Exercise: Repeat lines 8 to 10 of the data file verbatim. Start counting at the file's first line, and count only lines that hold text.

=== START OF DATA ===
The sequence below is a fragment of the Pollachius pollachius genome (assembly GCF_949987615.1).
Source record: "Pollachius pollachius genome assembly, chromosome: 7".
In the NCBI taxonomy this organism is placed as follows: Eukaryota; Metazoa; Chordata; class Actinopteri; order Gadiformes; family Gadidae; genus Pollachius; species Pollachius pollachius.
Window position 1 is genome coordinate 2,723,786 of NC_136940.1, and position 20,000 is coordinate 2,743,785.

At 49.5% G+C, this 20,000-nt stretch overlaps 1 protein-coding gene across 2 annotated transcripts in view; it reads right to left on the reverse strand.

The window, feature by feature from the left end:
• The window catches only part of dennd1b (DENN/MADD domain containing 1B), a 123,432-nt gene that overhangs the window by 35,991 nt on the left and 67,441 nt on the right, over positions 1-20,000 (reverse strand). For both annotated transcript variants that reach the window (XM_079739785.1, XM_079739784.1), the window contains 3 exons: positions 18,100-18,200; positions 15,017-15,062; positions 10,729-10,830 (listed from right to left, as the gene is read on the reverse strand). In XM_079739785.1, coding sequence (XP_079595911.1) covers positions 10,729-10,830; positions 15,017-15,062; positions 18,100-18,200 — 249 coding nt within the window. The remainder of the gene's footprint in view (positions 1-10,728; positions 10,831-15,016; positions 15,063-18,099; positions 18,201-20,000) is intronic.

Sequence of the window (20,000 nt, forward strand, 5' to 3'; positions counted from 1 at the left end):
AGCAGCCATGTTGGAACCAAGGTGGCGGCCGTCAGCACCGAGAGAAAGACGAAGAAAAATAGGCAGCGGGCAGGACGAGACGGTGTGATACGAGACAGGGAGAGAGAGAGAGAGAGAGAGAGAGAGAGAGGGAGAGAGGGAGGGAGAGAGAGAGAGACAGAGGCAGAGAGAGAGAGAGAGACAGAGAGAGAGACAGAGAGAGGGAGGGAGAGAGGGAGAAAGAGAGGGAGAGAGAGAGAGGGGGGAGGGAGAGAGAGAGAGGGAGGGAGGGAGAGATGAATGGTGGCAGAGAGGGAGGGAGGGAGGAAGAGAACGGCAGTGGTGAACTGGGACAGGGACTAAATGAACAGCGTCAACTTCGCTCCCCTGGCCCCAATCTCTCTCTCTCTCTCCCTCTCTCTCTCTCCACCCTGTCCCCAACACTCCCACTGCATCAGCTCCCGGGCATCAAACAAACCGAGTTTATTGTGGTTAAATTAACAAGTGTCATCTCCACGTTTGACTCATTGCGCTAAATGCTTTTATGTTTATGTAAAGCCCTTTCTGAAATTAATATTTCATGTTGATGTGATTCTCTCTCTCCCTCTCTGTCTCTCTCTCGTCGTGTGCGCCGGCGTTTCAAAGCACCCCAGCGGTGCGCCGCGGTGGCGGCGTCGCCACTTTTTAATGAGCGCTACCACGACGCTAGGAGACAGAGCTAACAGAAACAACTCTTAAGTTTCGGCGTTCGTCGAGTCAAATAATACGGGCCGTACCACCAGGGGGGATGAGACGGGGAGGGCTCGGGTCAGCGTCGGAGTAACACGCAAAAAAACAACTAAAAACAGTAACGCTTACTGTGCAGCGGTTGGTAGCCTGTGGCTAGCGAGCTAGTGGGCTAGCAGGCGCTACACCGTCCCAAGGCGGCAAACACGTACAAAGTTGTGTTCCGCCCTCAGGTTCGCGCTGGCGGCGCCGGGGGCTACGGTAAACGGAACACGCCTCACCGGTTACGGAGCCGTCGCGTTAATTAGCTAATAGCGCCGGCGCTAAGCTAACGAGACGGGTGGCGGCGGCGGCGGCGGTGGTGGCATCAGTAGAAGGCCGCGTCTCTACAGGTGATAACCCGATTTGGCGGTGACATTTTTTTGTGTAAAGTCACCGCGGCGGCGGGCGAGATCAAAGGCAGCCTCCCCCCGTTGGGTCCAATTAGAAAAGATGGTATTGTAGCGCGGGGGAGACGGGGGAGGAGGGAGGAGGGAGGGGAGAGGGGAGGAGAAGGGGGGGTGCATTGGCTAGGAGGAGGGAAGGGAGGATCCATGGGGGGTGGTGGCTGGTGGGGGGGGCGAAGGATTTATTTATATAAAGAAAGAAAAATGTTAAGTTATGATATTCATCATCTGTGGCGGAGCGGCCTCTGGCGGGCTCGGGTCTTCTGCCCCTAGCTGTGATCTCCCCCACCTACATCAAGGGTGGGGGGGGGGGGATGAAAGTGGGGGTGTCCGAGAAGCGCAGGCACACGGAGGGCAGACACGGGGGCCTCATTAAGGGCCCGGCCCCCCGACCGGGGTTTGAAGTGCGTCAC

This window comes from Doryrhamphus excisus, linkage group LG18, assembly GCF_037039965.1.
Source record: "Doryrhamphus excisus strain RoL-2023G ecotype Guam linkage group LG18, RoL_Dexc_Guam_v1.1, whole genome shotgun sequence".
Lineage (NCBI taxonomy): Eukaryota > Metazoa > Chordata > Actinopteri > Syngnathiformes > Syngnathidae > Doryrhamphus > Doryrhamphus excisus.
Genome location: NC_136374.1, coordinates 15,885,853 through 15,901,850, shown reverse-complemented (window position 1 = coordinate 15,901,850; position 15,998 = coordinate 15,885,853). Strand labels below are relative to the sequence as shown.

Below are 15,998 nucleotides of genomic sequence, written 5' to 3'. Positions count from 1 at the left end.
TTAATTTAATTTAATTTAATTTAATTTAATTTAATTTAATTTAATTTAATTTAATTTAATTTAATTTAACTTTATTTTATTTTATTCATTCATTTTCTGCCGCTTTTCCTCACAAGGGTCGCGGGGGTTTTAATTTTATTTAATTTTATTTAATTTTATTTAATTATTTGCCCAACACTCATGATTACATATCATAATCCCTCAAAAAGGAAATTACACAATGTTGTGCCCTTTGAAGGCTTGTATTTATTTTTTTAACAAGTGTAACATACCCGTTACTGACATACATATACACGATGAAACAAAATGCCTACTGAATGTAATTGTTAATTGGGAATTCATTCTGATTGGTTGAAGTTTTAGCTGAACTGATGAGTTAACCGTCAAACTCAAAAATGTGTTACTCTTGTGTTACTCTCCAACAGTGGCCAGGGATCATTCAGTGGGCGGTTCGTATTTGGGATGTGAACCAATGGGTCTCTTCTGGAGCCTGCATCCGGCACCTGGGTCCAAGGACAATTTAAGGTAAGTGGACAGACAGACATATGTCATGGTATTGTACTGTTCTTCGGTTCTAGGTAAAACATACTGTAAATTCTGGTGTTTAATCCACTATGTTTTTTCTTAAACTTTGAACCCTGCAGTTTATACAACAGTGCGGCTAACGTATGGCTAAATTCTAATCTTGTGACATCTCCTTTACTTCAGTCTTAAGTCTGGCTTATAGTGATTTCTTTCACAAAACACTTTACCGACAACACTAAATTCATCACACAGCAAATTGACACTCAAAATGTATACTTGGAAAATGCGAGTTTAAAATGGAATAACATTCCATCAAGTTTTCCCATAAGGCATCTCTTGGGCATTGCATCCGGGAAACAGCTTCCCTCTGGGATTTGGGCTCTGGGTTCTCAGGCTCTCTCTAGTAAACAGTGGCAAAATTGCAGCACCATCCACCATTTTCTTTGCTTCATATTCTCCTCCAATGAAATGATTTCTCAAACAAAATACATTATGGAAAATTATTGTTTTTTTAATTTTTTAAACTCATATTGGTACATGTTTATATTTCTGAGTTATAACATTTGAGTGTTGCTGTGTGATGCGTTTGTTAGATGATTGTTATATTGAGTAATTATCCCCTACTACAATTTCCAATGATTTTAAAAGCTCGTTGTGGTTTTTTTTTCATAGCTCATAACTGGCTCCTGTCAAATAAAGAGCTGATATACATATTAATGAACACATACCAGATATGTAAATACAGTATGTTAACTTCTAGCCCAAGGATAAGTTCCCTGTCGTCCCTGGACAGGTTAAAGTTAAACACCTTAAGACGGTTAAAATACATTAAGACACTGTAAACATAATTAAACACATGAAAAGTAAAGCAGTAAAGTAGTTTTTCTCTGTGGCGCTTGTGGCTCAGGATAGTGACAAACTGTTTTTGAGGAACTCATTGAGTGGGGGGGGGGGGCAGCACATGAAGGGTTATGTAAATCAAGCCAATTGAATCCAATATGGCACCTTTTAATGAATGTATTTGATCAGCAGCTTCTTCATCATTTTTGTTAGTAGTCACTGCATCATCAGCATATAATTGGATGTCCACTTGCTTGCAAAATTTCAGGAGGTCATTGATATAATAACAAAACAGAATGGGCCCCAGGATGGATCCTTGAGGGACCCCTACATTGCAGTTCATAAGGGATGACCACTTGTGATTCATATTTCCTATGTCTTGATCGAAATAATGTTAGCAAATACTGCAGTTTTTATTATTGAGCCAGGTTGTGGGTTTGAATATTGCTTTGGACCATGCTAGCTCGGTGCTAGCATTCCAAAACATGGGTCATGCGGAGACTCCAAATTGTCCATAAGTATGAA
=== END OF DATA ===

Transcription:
Sequence of the window (20,000 nt, forward strand, 5' to 3'; positions counted from 1 at the left end):
AGCAGCCATGTTGGAACCAAGGTGGCGGCCGTCAGCACCGAGAGAAAGACGAAGAAAAATAGGCAGCGGGCAGGACGAGACGGTGTGATACGAGACAGGGAGAGAGAGAGAGAGAGAGAGAGAGAGAGAGGGAGAGAGGGAGGGAGAGAGAGAGAGACAGAGGCAGAGAGAGAGAGAGAGACAGAGAGAGAGACAGAGAGAGGGAGGGAGAGAGGGAGAAAGAGAGGGAGAGAGAGAGAGGGGGGAGGGAGAGAGAGAGAGGGAGGGAGGGAGAGATGAATGGTGGCAGAGAGGGAGGGAGGGAGGAAGAGAACGGCAGTGGTGAACTGGGACAGGGACTAAATGAACAGCGTCAACTTCGCTCCCCTGGCCCCAATCTCTCTCTCTCTCTCCCTCTCTCTCTCTCCACCCTGTCCCCAACACTCCCACTGCATCAGCTCCCGGGCATCAAACAAACCGAGTTTATTGTGGTTAAATTAACAAGTGTCATCTCCACGTTTGACTCATTGCGCTAAATGCTTTTATGTTTATGTAAAGCCCTTTCTGAAATTAATATTTCATGTTGATGTGATTCTCTCTCTCCCTCTCTGTCTCTCTCTCGTCGTGTGCGCCGGCGTTTCAAAGCACCCCAGCGGTGCGCCGCGGTGGCGGCGTCGCCACTTTTTAATGAGCGCTACCACGACGCTAGGAGACAGAGCTAACAGAAACAACTCTTAAGTTTCGGCGTTCGTCGAGTCAAATAATACGGGCCGTACCACCAGGGGGGATGAGACGGGGAGGGCTCGGGTCAGCGTCGGAGTAACACGCAAAAAAACAACTAAAAACAGTAACGCTTACTGTGCAGCGGTTGGTAGCCTGTGGCTAGCGAGCTAGTGGGCTAGCAGGCGCTACACCGTCCCAAGGCGGCAAACACGTACAAAGTTGTGTTCCGCCCTCAGGTTCGCGCTGGCGGCGCCGGGGGCTACGGTAAACGGAACACGCCTCACCGGTTACGGAGCCGTCGCGTTAATTAGCTAATAGCGCCGGCGCTAAGCTAACGAGACGGGTGGCGGCGGCGGCGGCGGTGGTGGCATCAGTAGAAGGCCGCGTCTCTACAGGTGATAACCCGATTTGGCGGTGACATTTTTTTGTGTAAAGTCACCGCGGCGGCGGGCGAGATCAAAGGCAGCCTCCCCCCGTTGGGTCCAATTAGAAAAGATGGTATTGTAGCGCGGGGGAGACGGGGGAGGAGGGAGGAGGGAGGGGAGAGGGGAGGAGAAGGGGGGGTGCATTGGCTAGGAGGAGGGAAGGGAGGATCCATGGGGGGTGGTGGCTGGTGGGGGGGGCGAAGGATTTATTTATATAAAGAAAGAAAAATGTTAAGTTATGATATTCATCATCTGTGGCGGAGCGGCCTCTGGCGGGCTCGGGTCTTCTGCCCCTAGCTGTGATCTCCCCCACCTACATCAAGGGTGGGGGGGGGGGGATGAAAGTGGGGGTGTCCGAGAAGCGCAGGCACACGGAGGGCAGACACGGGGGCCTCATTAAGGGCCCGGCCCCCCGACCGGGGTTTGAAGTGCGTCAC

This window comes from Doryrhamphus excisus, linkage group LG18, assembly GCF_037039965.1.